CCC 433 The name of the Savior God was invoked only once in the year by the high priest in atonement for the sins of Israel, after he had sprinkled the mercy seat in the Holy of Holies with the sacrificial blood. The mercy seat was the place of God’s presence.1 When St. Paul speaks of Jesus whom “God put forward as an expiation by his blood”, he means that in Christ’s humanity “God was in Christ reconciling the world to himself.”2
CCC 602 Consequently, St. Peter can formulate the apostolic faith in the divine plan of salvation in this way: “You were ransomed from the futile ways inherited from your fathers. .. with the precious blood of Christ, like that of a lamb without blemish or spot. He was destined before the foundation of the world but was made manifest at the end of the times for your sake.”3 Man’s sins, following on original sin, are punishable by death.4 By sending his own Son in the form of a slave, in the form of a fallen humanity, on account of sin, God “made him to be sin who knew no sin, so that in him we might become the righteousness of God.”5
CCC 827 “Christ, ‘holy, innocent, and undefiled,’ knew nothing of sin, but came only to expiate the sins of the people. The Church, however, clasping sinners to her bosom, at once holy and always in need of purification, follows constantly the path of penance and renewal.”6 All members of the Church, including her ministers, must acknowledge that they are sinners.7 In everyone, the weeds of sin will still be mixed with the good wheat of the Gospel until the end of time.8 Hence the Church gathers sinners already caught up in Christ’s salvation but still on the way to holiness:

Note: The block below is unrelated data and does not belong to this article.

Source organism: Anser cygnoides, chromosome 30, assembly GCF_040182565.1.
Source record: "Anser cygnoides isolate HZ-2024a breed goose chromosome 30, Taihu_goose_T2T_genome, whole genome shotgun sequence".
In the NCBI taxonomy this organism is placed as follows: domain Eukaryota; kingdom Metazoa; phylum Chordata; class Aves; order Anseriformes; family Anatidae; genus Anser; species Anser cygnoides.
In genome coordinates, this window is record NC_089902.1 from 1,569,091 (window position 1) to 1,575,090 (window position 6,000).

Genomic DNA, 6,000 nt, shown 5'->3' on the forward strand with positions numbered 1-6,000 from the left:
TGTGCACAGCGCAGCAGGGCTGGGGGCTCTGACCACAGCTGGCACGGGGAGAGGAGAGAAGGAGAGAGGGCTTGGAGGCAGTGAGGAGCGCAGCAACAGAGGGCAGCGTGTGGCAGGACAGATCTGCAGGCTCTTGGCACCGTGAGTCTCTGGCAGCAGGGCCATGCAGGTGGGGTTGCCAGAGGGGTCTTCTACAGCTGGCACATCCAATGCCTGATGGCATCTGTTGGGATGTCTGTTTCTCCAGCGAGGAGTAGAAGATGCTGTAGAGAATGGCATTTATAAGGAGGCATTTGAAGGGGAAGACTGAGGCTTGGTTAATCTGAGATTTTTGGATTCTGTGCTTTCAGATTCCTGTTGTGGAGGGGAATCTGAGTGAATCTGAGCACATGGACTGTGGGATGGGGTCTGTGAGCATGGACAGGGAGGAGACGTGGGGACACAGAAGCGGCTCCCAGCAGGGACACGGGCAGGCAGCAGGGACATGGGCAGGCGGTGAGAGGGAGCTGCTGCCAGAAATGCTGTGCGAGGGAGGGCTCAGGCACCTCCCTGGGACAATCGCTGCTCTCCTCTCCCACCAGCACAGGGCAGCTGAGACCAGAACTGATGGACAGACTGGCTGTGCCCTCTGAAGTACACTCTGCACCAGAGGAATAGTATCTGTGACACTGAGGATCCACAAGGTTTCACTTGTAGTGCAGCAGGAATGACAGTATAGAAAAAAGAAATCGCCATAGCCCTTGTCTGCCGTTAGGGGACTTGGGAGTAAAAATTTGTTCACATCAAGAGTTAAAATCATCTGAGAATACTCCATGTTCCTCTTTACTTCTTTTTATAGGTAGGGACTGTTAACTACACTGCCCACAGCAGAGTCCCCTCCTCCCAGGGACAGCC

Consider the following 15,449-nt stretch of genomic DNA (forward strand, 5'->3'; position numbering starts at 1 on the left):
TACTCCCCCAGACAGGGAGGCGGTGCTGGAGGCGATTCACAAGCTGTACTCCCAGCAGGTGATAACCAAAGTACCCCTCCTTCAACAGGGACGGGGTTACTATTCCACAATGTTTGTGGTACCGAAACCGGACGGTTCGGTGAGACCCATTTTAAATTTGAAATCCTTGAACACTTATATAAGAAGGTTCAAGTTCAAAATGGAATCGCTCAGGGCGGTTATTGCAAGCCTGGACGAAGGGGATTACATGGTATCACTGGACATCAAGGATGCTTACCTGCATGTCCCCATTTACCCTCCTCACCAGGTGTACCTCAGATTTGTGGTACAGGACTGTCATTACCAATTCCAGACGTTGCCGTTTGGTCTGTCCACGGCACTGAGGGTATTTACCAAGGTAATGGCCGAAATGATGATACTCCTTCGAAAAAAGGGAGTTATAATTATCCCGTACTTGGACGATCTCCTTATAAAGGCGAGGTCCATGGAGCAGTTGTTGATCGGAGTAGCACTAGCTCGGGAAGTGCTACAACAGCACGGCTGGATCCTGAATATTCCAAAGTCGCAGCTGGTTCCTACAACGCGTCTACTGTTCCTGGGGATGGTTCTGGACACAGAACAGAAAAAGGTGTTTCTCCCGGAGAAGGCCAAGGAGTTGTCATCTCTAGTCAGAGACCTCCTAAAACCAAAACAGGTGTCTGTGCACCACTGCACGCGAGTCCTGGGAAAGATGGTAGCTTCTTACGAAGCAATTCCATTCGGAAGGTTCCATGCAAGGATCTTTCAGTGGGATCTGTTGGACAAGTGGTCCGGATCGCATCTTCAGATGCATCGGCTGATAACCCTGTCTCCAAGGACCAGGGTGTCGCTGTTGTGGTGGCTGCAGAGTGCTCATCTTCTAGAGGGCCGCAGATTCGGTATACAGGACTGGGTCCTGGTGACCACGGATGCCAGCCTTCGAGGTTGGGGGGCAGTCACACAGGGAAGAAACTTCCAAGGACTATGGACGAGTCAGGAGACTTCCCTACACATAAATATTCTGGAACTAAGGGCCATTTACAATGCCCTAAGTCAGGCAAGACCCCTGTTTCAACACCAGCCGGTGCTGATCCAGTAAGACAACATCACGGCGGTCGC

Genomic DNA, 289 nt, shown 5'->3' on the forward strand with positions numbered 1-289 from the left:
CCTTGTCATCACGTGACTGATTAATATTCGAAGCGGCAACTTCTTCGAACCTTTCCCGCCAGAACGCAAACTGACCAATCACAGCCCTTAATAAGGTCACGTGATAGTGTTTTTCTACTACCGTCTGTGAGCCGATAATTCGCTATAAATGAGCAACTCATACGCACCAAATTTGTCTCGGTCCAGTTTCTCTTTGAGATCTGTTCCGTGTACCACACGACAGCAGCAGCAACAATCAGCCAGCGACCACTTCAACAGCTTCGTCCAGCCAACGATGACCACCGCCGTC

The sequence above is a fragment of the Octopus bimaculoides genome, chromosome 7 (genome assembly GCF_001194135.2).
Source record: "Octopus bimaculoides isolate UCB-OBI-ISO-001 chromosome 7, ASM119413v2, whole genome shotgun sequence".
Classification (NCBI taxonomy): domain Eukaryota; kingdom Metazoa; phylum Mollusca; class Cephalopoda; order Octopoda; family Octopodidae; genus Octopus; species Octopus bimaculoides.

The Church is therefore holy, though having sinners in her midst, because she herself has no other life but the life of grace. If they live her life, her members are sanctified; if they move away from her life, they fall into sins and disorders that prevent the radiation of her sanctity. This is why she suffers and does penance for those offenses, of which she has the power to free her children through the blood of Christ and the gift of the Holy Spirit.9
CCC 859 Jesus unites them to the mission he received from the Father. As “the Son can do nothing of his own accord,” but receives everything from the Father who sent him, so those whom Jesus sends can do nothing apart from him,10 from whom they received both the mandate for their mission and the power to carry it out. Christ’s apostles knew that they were called by God as “ministers of a new covenant,” “servants of God,” “ambassadors for Christ,” “servants of Christ and stewards of the mysteries of God.”11
CCC 981 After his Resurrection, Christ sent his apostles “so that repentance and forgiveness of sins should be preached in his name to all nations.”12 The apostles and their successors carry out this “ministry of reconciliation,” not only by announcing to men God’s forgiveness merited for us by Christ, and calling them to conversion and faith; but also by communicating to them the forgiveness of sins in Baptism, and reconciling them with God and with the Church through the power of the keys, received from Christ:13
[The Church] has received the keys of the Kingdom of heaven so that, in her, sins may be forgiven through Christ’s blood and the Holy Spirit’s action. In this Church, the soul dead through sin comes back to life in order to live with Christ, whose grace has saved us.14
CCC 1214 This sacrament is called Baptism, after the central rite by which it is carried out: to baptize (Greek baptizein) means to “plunge” or “immerse”; the “plunge” into the water symbolizes the catechumen’s burial into Christ’s death, from which he rises up by resurrection with him, as “a new creature.”15